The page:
In Genl Putnam’s Absence the Command of the Troops devolves upon Me with all the Perplexities it is capable of being involvd in. I find the Resolves of Congress of the 5th of Novr directing the making Obstructions in & Fortifications on the Banks of Hudson’s River and impowering Genl Gates to transact that Matter are personal to Genl Gates, and give no order or Authority to the commanding Officer as such:4 By a Letter from your Excellency to Genl Putnam of the 2nd of Decr I find him directed to remove all the Troops from out posts or Commands and attend to fortifying on the River: another of the 27th of Decr directs that Small Parties patrole toward the Plains; By a Resolve of the 18th of Feby Congress impower Govr Clinton to Superintend the Works & to call the Militia of New York, Connectt &c. for effecting the Purposes, and the Commanding Officer at Peekskill is orderd and directed to give him every Assistance in his Power in forwarding and perfecting the business committed to him.5 Governor Clinton does not choose to accept the Appointment but in this and every other Matter which will conduce to the Interest of the Country is willing to afford his Aid and Advice. from this State of Facts you Excellency will see the difficult and disagreable Situation I am plunged into: The Country expect the Works to be compleated as early in the Season as possible; the Powers given by Congress are personal only, and evidently designd to be so, and by the Resolves the Commanding Officer has no Authority to concern himself about it.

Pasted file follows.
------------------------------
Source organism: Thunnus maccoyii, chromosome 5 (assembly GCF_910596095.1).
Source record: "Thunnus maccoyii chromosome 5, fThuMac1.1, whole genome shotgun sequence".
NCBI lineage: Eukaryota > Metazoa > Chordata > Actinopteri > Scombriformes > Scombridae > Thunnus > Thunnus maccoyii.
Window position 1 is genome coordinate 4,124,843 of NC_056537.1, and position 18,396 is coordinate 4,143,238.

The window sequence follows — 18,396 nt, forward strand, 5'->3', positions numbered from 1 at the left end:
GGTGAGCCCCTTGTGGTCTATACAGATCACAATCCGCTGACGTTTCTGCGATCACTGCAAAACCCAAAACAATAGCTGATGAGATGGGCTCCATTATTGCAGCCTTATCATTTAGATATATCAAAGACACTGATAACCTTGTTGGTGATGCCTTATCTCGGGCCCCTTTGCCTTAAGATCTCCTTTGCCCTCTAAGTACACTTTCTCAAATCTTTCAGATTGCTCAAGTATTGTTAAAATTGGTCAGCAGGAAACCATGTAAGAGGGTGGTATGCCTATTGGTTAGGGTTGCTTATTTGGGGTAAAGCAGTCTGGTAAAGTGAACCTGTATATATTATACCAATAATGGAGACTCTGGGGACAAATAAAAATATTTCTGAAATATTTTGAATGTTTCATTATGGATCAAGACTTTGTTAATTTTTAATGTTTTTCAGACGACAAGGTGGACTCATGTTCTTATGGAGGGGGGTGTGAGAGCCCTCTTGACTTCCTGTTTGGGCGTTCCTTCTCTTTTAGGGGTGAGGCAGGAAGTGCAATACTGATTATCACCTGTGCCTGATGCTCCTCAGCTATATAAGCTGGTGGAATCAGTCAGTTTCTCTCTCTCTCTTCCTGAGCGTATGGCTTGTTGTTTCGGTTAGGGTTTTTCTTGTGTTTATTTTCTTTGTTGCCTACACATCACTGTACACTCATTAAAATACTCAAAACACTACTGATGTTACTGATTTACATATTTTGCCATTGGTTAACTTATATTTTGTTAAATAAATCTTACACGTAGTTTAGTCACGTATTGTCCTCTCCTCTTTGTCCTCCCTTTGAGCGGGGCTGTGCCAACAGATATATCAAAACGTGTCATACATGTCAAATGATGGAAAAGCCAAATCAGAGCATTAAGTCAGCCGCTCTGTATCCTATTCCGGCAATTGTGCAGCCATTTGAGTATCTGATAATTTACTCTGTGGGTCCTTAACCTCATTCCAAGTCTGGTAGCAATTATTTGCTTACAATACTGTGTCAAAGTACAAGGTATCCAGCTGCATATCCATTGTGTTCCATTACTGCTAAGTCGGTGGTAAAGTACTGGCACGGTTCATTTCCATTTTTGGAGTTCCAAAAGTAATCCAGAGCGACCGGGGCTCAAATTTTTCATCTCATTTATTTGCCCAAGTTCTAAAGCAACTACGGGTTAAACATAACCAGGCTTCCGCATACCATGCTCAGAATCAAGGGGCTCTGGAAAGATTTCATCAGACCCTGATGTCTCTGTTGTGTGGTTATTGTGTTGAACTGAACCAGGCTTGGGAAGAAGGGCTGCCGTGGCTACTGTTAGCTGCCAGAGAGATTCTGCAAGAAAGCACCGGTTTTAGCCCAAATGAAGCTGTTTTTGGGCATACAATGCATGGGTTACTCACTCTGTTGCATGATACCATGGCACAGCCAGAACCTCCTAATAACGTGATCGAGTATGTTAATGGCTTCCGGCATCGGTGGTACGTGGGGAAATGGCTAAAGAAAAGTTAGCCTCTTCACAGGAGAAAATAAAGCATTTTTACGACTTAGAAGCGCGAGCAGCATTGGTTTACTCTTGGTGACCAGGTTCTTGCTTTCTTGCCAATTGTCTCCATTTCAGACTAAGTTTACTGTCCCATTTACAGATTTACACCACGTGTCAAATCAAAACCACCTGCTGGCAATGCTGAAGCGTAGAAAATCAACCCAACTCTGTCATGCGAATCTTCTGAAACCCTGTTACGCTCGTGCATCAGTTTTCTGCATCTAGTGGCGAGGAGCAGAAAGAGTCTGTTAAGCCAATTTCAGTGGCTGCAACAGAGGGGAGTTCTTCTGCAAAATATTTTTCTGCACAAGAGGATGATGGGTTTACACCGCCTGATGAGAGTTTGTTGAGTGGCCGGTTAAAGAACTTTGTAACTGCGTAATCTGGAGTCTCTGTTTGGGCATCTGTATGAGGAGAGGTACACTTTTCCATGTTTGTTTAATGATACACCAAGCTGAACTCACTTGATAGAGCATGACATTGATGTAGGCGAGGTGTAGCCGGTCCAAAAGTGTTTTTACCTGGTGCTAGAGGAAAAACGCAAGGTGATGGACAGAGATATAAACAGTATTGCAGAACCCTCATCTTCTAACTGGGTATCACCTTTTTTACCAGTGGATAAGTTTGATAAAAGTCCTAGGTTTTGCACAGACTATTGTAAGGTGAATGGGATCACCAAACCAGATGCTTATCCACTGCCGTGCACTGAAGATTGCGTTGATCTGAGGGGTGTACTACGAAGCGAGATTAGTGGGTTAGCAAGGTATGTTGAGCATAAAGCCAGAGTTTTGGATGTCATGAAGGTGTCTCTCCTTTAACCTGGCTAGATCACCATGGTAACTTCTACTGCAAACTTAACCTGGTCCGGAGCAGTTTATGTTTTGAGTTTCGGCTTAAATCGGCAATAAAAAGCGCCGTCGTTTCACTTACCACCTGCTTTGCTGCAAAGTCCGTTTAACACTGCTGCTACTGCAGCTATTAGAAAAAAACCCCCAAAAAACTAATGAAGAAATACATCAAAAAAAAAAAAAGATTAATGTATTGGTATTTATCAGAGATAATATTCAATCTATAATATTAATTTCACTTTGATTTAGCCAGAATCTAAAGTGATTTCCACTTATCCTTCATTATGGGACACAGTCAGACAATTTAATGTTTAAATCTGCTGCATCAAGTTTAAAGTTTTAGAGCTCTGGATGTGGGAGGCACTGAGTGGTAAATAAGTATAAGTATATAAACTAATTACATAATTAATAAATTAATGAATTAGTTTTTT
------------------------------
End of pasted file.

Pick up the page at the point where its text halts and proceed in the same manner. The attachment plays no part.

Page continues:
Under These Circumstances I must intreat your Excellency’s Direction what I shall do, I most ardently wish to aid Govr Clinton or any other Gentleman appointed to Superintend the Works, at present no Person has the Direction. I suppose it to be because no Man chooses to be responsible for the Post: I have kept the Troops at Work because I found them here when I took the Command and had not particularly attended to the Resolves of Congress concerning them: I have given Orders and Directions and causd Contracts to be made for compleating the Works which I now find I had no Right to concern myself about: Govr Clinton does not choose to give any Order about the Matter lest he should be tho’t to accept his Appointment; and although I am conscious no Expence has been incur’d by my order but what was necessary, and the Works are carrying on by the Troops under my Command, yet as I now find I have no Authority for the Purpose do not think my own personal Character of weight Sufficient to justify me in giving further Orders whereby the Public may incur an Expence, without some express Direction for it; indeed by continuing to do it I put myself in the Power of any Man who may choose to Sacrifice me; I am fully of your Excellency’s Opinion that the Troops cannot be so well imploy’d any other Way as in perfecting the Obstruction⟨s⟩ in & Defences near the River and shall continu⟨e⟩ them here until there’s Time to receive your Excellency’s further Orders.